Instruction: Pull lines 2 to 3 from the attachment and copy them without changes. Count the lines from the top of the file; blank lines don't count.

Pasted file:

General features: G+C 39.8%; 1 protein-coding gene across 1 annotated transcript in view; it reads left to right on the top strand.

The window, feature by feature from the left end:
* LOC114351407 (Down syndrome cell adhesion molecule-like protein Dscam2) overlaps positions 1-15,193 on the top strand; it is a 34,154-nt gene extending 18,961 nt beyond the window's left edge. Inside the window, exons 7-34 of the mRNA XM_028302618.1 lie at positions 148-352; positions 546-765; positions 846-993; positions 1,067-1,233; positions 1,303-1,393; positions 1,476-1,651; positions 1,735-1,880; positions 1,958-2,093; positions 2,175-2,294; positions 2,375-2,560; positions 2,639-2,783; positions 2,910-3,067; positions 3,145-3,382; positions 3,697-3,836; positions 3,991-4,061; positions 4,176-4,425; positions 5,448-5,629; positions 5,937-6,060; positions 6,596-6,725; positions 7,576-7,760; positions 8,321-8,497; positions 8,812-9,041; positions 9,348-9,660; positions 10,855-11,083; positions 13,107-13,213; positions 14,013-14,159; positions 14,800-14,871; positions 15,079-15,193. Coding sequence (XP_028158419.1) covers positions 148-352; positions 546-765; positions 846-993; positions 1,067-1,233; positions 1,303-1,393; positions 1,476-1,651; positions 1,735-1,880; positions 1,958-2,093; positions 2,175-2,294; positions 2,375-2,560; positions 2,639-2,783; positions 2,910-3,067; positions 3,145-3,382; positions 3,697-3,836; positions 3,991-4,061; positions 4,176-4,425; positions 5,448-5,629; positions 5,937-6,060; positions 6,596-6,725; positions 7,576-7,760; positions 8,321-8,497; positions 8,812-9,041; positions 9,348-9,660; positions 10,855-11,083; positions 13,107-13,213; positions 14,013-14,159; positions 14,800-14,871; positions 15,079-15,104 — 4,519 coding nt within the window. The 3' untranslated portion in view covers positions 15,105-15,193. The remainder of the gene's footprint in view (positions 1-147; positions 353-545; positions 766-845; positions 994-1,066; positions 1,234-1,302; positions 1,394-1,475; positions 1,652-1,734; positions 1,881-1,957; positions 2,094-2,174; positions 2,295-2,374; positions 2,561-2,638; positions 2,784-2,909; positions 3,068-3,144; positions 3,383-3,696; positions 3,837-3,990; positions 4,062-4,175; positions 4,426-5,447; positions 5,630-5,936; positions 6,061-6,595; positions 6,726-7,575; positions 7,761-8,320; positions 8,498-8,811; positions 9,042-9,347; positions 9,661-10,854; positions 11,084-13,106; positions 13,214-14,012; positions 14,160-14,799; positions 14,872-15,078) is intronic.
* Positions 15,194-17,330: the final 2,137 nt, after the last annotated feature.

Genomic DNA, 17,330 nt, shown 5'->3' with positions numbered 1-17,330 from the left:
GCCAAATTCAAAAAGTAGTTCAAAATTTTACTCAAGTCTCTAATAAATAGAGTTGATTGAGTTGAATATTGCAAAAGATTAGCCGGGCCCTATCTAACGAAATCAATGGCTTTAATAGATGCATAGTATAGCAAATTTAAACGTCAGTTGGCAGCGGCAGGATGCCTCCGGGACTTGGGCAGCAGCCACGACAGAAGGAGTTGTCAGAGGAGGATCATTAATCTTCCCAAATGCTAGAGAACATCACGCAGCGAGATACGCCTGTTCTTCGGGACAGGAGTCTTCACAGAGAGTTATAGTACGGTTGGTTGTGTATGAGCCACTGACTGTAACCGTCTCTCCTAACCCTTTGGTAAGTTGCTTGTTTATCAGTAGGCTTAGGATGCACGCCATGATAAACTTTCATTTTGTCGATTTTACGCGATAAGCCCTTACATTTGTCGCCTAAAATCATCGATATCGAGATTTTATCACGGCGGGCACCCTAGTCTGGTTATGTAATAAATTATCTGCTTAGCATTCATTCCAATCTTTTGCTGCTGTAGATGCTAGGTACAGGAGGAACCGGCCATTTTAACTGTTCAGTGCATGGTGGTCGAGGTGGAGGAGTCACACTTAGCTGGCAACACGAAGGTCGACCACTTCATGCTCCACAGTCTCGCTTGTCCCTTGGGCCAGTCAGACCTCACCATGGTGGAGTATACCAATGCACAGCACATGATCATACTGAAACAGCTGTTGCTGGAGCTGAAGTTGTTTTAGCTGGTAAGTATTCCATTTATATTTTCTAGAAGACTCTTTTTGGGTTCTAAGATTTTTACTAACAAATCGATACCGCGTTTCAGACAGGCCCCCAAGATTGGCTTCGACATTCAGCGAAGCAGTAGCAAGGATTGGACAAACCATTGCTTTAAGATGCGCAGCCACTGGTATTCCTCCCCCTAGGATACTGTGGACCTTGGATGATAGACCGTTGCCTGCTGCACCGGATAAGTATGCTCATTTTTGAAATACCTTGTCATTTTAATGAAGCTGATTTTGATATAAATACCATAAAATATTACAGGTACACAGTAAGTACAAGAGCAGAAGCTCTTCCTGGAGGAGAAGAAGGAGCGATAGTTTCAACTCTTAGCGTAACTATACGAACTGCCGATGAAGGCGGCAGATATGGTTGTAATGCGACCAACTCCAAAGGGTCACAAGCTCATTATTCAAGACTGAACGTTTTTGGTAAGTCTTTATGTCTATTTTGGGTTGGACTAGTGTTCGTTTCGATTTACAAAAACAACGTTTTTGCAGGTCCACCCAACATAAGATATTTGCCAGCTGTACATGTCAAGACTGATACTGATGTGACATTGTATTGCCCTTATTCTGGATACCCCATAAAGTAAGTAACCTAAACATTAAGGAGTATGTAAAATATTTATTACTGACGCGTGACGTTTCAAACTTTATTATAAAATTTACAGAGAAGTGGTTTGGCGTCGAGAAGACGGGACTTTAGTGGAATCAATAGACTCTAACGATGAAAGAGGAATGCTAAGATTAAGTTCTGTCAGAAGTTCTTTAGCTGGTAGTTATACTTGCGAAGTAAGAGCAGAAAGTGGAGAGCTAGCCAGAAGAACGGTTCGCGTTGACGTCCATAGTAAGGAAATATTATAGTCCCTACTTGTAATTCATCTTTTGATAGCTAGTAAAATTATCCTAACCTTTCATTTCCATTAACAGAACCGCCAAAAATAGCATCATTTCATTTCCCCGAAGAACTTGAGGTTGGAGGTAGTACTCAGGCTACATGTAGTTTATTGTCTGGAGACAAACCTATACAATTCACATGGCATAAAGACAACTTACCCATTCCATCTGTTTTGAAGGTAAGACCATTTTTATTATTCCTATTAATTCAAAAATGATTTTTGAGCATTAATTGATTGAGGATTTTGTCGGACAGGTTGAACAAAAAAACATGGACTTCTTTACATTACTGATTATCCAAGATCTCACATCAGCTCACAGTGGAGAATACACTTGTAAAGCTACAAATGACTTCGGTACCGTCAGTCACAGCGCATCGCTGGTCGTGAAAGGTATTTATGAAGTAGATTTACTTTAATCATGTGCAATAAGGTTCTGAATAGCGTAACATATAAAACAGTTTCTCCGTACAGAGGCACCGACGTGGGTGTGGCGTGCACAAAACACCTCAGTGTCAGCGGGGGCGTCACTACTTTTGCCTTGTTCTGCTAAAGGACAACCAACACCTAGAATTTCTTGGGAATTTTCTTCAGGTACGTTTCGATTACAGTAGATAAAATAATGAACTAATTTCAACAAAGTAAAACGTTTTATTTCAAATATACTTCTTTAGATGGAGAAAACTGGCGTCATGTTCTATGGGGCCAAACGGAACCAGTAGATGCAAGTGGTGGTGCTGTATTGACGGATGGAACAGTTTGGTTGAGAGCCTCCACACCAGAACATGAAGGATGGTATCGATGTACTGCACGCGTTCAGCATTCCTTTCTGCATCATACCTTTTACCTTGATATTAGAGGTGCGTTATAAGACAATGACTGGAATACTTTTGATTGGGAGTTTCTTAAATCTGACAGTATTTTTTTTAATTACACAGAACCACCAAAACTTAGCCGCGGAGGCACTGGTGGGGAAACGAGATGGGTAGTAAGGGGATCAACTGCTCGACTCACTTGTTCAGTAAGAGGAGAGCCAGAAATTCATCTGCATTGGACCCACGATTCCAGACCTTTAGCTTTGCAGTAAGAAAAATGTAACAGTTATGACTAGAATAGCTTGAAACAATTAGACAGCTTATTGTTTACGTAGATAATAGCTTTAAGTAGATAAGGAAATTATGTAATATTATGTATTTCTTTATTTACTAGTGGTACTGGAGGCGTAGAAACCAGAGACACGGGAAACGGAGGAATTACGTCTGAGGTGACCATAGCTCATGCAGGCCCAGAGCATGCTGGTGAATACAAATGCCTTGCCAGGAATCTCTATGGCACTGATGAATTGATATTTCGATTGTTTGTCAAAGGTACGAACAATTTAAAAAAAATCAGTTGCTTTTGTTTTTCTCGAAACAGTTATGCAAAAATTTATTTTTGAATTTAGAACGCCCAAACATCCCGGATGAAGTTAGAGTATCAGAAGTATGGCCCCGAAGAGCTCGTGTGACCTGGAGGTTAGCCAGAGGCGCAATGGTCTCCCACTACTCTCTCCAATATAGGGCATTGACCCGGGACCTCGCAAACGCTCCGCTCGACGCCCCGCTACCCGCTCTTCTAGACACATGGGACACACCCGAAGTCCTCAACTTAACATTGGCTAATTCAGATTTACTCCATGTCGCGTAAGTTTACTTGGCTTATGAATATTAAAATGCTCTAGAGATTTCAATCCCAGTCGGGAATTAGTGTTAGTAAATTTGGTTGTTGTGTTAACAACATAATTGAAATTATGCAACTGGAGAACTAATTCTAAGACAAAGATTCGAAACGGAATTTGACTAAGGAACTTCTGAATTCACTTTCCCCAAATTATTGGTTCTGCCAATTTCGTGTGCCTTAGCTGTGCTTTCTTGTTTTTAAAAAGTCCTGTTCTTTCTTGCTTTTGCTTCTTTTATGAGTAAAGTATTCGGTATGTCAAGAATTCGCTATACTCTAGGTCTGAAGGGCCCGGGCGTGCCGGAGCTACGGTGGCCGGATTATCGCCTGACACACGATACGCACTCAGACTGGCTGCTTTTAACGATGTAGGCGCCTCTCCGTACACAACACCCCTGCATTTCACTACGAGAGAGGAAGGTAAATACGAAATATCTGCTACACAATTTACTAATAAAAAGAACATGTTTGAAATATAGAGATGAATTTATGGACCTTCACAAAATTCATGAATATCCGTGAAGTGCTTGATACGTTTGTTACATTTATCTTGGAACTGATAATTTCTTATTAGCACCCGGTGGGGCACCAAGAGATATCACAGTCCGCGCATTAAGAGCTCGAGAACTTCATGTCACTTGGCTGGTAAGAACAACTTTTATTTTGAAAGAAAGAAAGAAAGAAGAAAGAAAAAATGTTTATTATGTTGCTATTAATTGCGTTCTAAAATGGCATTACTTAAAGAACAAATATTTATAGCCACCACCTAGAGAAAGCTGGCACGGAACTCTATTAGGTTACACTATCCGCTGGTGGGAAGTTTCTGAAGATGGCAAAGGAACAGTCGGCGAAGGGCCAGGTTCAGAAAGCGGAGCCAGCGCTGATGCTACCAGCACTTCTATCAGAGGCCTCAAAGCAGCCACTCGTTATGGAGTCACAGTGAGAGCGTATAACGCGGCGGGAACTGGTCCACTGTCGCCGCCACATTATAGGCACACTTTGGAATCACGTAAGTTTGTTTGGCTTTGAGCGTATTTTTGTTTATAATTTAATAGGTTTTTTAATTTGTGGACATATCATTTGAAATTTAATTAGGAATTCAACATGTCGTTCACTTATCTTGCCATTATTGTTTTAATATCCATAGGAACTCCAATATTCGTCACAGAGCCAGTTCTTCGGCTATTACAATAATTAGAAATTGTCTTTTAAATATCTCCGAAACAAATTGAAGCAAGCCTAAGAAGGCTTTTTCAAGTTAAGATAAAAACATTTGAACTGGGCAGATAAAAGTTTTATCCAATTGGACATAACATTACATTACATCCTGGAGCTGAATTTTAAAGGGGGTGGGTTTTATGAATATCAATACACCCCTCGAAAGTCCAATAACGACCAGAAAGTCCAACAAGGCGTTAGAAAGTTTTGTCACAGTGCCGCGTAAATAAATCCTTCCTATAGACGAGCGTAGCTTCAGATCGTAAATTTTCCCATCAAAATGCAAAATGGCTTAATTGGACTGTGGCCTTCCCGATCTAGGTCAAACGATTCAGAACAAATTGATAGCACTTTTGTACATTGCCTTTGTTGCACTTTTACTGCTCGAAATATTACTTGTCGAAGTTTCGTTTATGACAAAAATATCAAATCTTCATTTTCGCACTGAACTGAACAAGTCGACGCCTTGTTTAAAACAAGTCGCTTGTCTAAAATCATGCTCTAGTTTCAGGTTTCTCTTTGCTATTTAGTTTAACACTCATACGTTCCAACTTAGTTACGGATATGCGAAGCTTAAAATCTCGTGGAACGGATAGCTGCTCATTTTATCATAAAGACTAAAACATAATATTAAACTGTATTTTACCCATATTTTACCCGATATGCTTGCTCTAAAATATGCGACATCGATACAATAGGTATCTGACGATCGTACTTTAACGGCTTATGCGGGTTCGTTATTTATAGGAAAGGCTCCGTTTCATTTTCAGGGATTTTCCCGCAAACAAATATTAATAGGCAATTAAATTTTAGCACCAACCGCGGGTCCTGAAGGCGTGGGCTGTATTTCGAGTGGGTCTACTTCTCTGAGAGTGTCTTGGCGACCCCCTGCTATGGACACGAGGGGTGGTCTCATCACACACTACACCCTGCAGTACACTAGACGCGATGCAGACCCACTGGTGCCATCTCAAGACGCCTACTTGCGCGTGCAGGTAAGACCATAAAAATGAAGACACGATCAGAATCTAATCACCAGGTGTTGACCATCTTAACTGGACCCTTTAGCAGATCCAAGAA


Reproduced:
The window, feature by feature from the left end:
* LOC114351407 (Down syndrome cell adhesion molecule-like protein Dscam2) overlaps positions 1-15,193 on the top strand; it is a 34,154-nt gene extending 18,961 nt beyond the window's left edge. Inside the window, exons 7-34 of the mRNA XM_028302618.1 lie at positions 148-352; positions 546-765; positions 846-993; positions 1,067-1,233; positions 1,303-1,393; positions 1,476-1,651; positions 1,735-1,880; positions 1,958-2,093; positions 2,175-2,294; positions 2,375-2,560; positions 2,639-2,783; positions 2,910-3,067; positions 3,145-3,382; positions 3,697-3,836; positions 3,991-4,061; positions 4,176-4,425; positions 5,448-5,629; positions 5,937-6,060; positions 6,596-6,725; positions 7,576-7,760; positions 8,321-8,497; positions 8,812-9,041; positions 9,348-9,660; positions 10,855-11,083; positions 13,107-13,213; positions 14,013-14,159; positions 14,800-14,871; positions 15,079-15,193. Coding sequence (XP_028158419.1) covers positions 148-352; positions 546-765; positions 846-993; positions 1,067-1,233; positions 1,303-1,393; positions 1,476-1,651; positions 1,735-1,880; positions 1,958-2,093; positions 2,175-2,294; positions 2,375-2,560; positions 2,639-2,783; positions 2,910-3,067; positions 3,145-3,382; positions 3,697-3,836; positions 3,991-4,061; positions 4,176-4,425; positions 5,448-5,629; positions 5,937-6,060; positions 6,596-6,725; positions 7,576-7,760; positions 8,321-8,497; positions 8,812-9,041; positions 9,348-9,660; positions 10,855-11,083; positions 13,107-13,213; positions 14,013-14,159; positions 14,800-14,871; positions 15,079-15,104 — 4,519 coding nt within the window. The 3' untranslated portion in view covers positions 15,105-15,193. The remainder of the gene's footprint in view (positions 1-147; positions 353-545; positions 766-845; positions 994-1,066; positions 1,234-1,302; positions 1,394-1,475; positions 1,652-1,734; positions 1,881-1,957; positions 2,094-2,174; positions 2,295-2,374; positions 2,561-2,638; positions 2,784-2,909; positions 3,068-3,144; positions 3,383-3,696; positions 3,837-3,990; positions 4,062-4,175; positions 4,426-5,447; positions 5,630-5,936; positions 6,061-6,595; positions 6,726-7,575; positions 7,761-8,320; positions 8,498-8,811; positions 9,042-9,347; positions 9,661-10,854; positions 11,084-13,106; positions 13,214-14,012; positions 14,160-14,799; positions 14,872-15,078) is intronic.